Les Misérables, How Victor Hugo Gave Birth To The World's Longest Running Musical.
Les Misérables is the world’s longest-running musical, a global stage sensation seen by more than 120 million people in 52 countries and in 22 languages. But one man who has never seen it, nor even imagined that the story could ever be presented as musical entertainment, is its author, Victor Hugo
Hugo was the son of a military officer who served as a general under Napoleon. Hugo Jnr. trained to become a lawyer but, encouraged by his mother, turned instead to a career in literature.
Just as well because he was destined to become one of the most important poets, novelists and dramatists of his time.
Victor Marie Vicomte Hugo was born in Besançon, France, on February 26, 1802. His first collection of poems was published when he was just 20 in 1822, and his first novel came out the following year.
The work for which he was best known for a long time in the United States – Notre Dame de Paris – was published in 1830. The massive Notre Dame cathedral in Paris had fallen into disrepair and Hugo hoped that his book would draw attention to its plight and help save it.
So he was disappointed that it was translated into English as The Hunchback of Notre Dame because he intended the cathedral itself to be the main focus of the book, not the characters Quasimodo the hunchback or Esmeralda the gypsy girl.
After he published his first two novels he turned his attention to poems and published five volumes of poetry between 1829 and 1840.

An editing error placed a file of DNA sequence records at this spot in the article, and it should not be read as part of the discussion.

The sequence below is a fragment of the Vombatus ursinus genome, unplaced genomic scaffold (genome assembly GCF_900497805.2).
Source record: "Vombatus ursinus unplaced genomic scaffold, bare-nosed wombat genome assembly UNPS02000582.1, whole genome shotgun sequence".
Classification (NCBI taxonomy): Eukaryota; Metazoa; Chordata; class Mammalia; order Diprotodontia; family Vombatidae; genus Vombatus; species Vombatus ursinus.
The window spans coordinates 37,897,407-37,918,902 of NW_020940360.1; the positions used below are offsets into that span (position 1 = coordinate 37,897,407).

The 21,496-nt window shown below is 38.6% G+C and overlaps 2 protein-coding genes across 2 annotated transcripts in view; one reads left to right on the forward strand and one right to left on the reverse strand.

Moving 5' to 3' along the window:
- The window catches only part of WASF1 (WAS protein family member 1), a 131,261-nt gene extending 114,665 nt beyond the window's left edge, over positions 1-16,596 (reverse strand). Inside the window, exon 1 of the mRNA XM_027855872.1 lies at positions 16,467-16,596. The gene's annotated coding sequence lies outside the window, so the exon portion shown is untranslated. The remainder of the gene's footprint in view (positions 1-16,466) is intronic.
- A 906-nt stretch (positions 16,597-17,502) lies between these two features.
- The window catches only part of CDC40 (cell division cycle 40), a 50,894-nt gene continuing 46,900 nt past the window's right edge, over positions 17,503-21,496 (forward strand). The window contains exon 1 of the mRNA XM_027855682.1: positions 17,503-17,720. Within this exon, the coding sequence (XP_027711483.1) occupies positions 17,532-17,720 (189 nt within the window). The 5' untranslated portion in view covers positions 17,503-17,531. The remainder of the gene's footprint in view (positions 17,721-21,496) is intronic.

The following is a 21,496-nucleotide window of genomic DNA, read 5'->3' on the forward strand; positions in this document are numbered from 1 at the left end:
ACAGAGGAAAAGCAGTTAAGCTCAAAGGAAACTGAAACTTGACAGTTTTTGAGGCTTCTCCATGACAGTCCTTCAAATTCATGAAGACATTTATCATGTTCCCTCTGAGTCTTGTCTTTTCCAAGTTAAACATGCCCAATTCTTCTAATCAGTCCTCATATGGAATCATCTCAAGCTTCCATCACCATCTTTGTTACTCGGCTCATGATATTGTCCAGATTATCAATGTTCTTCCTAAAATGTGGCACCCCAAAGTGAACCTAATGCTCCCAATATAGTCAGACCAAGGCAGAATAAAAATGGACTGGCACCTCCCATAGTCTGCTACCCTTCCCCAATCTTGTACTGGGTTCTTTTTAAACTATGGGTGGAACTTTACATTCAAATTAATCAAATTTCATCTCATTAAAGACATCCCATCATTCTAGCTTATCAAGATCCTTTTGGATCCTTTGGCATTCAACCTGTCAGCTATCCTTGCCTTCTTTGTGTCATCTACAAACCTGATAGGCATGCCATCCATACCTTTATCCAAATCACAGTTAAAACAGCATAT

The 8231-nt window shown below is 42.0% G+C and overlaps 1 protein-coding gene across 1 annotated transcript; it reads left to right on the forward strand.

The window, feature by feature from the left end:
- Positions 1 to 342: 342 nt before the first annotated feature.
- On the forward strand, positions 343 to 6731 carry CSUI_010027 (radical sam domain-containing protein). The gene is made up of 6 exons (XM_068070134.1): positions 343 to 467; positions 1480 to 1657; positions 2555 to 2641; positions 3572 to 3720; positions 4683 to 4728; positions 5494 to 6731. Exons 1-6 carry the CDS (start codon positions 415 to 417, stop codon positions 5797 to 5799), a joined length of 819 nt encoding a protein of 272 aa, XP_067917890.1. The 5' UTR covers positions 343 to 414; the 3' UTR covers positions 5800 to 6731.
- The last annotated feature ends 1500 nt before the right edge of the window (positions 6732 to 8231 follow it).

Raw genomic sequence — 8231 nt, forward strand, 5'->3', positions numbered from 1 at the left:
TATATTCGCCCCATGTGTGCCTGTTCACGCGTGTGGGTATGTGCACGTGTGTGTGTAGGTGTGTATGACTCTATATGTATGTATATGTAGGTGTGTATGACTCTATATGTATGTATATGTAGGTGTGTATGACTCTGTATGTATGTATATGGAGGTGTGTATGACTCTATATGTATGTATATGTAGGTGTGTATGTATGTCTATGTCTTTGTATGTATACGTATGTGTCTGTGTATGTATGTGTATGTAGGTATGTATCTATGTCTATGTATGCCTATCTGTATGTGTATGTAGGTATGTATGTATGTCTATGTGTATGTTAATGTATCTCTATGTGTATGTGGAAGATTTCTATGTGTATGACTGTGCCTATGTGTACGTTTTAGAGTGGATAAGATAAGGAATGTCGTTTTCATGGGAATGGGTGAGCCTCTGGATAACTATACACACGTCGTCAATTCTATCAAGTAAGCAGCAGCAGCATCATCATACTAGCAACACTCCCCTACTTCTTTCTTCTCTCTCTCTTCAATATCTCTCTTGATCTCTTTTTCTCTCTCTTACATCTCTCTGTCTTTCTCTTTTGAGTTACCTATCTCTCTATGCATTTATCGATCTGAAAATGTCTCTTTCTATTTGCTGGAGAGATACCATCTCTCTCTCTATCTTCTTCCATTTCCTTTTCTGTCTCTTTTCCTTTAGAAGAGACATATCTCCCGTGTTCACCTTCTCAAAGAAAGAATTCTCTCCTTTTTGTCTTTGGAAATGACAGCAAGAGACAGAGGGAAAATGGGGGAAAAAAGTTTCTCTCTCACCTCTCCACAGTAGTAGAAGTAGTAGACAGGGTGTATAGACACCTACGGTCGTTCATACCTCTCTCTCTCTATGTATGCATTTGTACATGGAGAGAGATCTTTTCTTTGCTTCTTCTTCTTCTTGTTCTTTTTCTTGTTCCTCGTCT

Married in 1822 to his childhood sweetheart, Adèle Foucher, Hugo stepped back from publishing his work after his 19-year-old daughter and her husband were accidentally drowned in 1843. But in private he took up his pen and began creating Les Misérables.
Hugo had been planning a major novel about social misery and injustice since the 1830s, but it was not until 1862 that Les Misérables was finally published. He had spent over 20 years writing the book which ran to 1,400 pages and contained 365 chapters. It is one of the longest novels ever written.
The 1838 story Oliver Twist by Charles Dickens proved to be the inspiration behind the musical version of Les Misérables. In 1968 the musical Oliver! was released featuring a mischievous boy that Dickens described as the Artful Dodger.
French songwriter Alain Boublil went to see Oliver! in London and said later: “As soon as the Artful Dodger came on stage, Gavroche [the street urchin in Les Misérables] came to mind. It was like a blow to the solar plexus. I started seeing all the characters of Les Misérables in my mind's eye, laughing, crying, and singing on stage.”
He took the idea to French composer Claude-Michel Schönberg, and together they created the musical masterpiece that was to triumph across the globe and to become popularly known simply as "Les Mis".
But back in the 19th century, Hugo was becoming deeply involved in French politics. He fought for social reform, highlighted the miserable conditions of the poor in France, opposed the death penalty and social injustice and advocated free education. When the governance of France was seized by Napoleon in 1851 an outraged Hugo left the country in self-imposed exile, not returning until Napoleon’s overthrow in 1870.
But he became one of the most important French Romantic poets, novelists and dramatists of his time, assembling a massive body of work while living in Paris, Brussels and the Channel Islands. He was also an illustrator, producing more than 4,000 drawings in his lifetime.
More than a thousand musical compositions have been inspired by Hugo's works, many composers adapting his plays into operas, including Verdi’s Rigoletto.
When he died of pneumonia in 1885 aged 83, France was plunged into intense national mourning and his request for a pauper’s funeral was swept aside. Instead, over two million people joined his funeral procession in Paris to the Pantheon, where he was buried.
He had written in old age: “I am not one of those sweet-tempered old men. I am still exasperated and violent. I shout and I feel indignant and I cry. Woe to anyone who harms France! I do declare I will die a fanatic patriot.”